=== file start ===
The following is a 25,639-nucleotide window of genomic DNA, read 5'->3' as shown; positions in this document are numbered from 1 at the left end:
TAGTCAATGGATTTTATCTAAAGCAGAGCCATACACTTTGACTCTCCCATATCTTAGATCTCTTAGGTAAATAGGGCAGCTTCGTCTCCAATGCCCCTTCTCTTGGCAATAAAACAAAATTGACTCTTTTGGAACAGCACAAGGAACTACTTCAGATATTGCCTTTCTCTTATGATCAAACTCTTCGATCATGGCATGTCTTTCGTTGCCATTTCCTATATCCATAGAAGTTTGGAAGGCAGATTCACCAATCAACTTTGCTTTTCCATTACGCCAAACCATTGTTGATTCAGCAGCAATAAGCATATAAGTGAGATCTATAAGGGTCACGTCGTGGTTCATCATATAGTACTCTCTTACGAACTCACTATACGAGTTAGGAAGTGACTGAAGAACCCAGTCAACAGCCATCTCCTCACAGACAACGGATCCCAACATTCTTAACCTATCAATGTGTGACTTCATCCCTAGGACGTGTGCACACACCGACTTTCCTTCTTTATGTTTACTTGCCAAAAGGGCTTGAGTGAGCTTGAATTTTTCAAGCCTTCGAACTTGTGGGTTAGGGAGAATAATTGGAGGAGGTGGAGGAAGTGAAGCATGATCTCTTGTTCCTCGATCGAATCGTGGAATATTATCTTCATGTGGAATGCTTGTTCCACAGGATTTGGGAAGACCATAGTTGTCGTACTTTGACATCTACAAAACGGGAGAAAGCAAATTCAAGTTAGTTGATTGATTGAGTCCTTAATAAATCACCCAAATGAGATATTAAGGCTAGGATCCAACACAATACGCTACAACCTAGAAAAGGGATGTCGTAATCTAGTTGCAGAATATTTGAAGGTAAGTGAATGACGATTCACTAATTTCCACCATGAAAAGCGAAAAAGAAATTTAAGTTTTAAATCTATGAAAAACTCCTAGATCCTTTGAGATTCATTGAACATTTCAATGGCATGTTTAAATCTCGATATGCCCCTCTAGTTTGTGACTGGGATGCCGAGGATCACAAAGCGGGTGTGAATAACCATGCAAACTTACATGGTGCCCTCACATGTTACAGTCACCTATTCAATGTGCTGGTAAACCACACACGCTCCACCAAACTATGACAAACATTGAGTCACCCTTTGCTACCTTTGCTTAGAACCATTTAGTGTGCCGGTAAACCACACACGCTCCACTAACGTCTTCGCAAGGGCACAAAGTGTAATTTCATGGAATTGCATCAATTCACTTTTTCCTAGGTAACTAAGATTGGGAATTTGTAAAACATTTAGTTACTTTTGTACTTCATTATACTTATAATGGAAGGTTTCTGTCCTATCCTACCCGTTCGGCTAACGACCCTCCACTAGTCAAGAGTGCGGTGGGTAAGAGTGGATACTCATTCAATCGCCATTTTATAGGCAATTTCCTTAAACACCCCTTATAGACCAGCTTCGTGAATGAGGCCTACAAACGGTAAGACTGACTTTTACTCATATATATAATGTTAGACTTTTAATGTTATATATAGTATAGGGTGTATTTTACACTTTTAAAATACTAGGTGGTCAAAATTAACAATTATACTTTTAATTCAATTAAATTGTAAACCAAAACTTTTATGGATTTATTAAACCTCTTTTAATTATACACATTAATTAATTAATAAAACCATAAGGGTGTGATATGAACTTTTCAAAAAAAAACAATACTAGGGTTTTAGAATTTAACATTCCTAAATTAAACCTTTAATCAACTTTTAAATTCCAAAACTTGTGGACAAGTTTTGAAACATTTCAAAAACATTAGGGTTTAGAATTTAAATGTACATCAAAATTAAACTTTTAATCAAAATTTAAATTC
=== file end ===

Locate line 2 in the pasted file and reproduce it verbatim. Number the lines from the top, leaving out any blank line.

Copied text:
TAGTCAATGGATTTTATCTAAAGCAGAGCCATACACTTTGACTCTCCCATATCTTAGATCTCTTAGGTAAATAGGGCAGCTTCGTCTCCAATGCCCCTTCTCTTGGCAATAAAACAAAATTGACTCTTTTGGAACAGCACAAGGAACTACTTCAGATATTGCCTTTCTCTTATGATCAAACTCTTCGATCATGGCATGTCTTTCGTTGCCATTTCCTATATCCATAGAAGTTTGGAAGGCAGATTCACCAATCAACTTTGCTTTTCCATTACGCCAAACCATTGTTGATTCAGCAGCAATAAGCATATAAGTGAGATCTATAAGGGTCACGTCGTGGTTCATCATATAGTACTCTCTTACGAACTCACTATACGAGTTAGGAAGTGACTGAAGAACCCAGTCAACAGCCATCTCCTCACAGACAACGGATCCCAACATTCTTAACCTATCAATGTGTGACTTCATCCCTAGGACGTGTGCACACACCGACTTTCCTTCTTTATGTTTACTTGCCAAAAGGGCTTGAGTGAGCTTGAATTTTTCAAGCCTTCGAACTTGTGGGTTAGGGAGAATAATTGGAGGAGGTGGAGGAAGTGAAGCATGATCTCTTGTTCCTCGATCGAATCGTGGAATATTATCTTCATGTGGAATGCTTGTTCCACAGGATTTGGGAAGACCATAGTTGTCGTACTTTGACATCTACAAAACGGGAGAAAGCAAATTCAAGTTAGTTGATTGATTGAGTCCTTAATAAATCACCCAAATGAGATATTAAGGCTAGGATCCAACACAATACGCTACAACCTAGAAAAGGGATGTCGTAATCTAGTTGCAGAATATTTGAAGGTAAGTGAATGACGATTCACTAATTTCCACCATGAAAAGCGAAAAAGAAATTTAAGTTTTAAATCTATGAAAAACTCCTAGATCCTTTGAGATTCATTGAACATTTCAATGGCATGTTTAAATCTCGATATGCCCCTCTAGTTTGTGACTGGGATGCCGAGGATCACAAAGCGGGTGTGAATAACCATGCAAACTTACATGGTGCCCTCACATGTTACAGTCACCTATTCAATGTGCTGGTAAACCACACACGCTCCACCAAACTATGACAAACATTGAGTCACCCTTTGCTACCTTTGCTTAGAACCATTTAGTGTGCCGGTAAACCACACACGCTCCACTAACGTCTTCGCAAGGGCACAAAGTGTAATTTCATGGAATTGCATCAATTCACTTTTTCCTAGGTAACTAAGATTGGGAATTTGTAAAACATTTAGTTACTTTTGTACTTCATTATACTTATAATGGAAGGTTTCTGTCCTATCCTACCCGTTCGGCTAACGACCCTCCACTAGTCAAGAGTGCGGTGGGTAAGAGTGGATACTCATTCAATCGCCATTTTATAGGCAATTTCCTTAAACACCCCTTATAGACCAGCTTCGTGAATGAGGCCTACAAACGGTAAGACTGACTTTTACTCATATATATAATGTTAGACTTTTAATGTTATATATAGTATAGGGTGTATTTTACACTTTTAAAATACTAGGTGGTCAAAATTAACAATTATACTTTTAATTCAATTAAATTGTAAACCAAAACTTTTATGGATTTATTAAACCTCTTTTAATTATACACATTAATTAATTAATAAAACCATAAGGGTGTGATATGAACTTTTCAAAAAAAAACAATACTAGGGTTTTAGAATTTAACATTCCTAAATTAAACCTTTAATCAACTTTTAAATTCCAAAACTTGTGGACAAGTTTTGAAACATTTCAAAAACATTAGGGTTTAGAATTTAAATGTACATCAAAATTAAACTTTTAATCAAAATTTAAATTC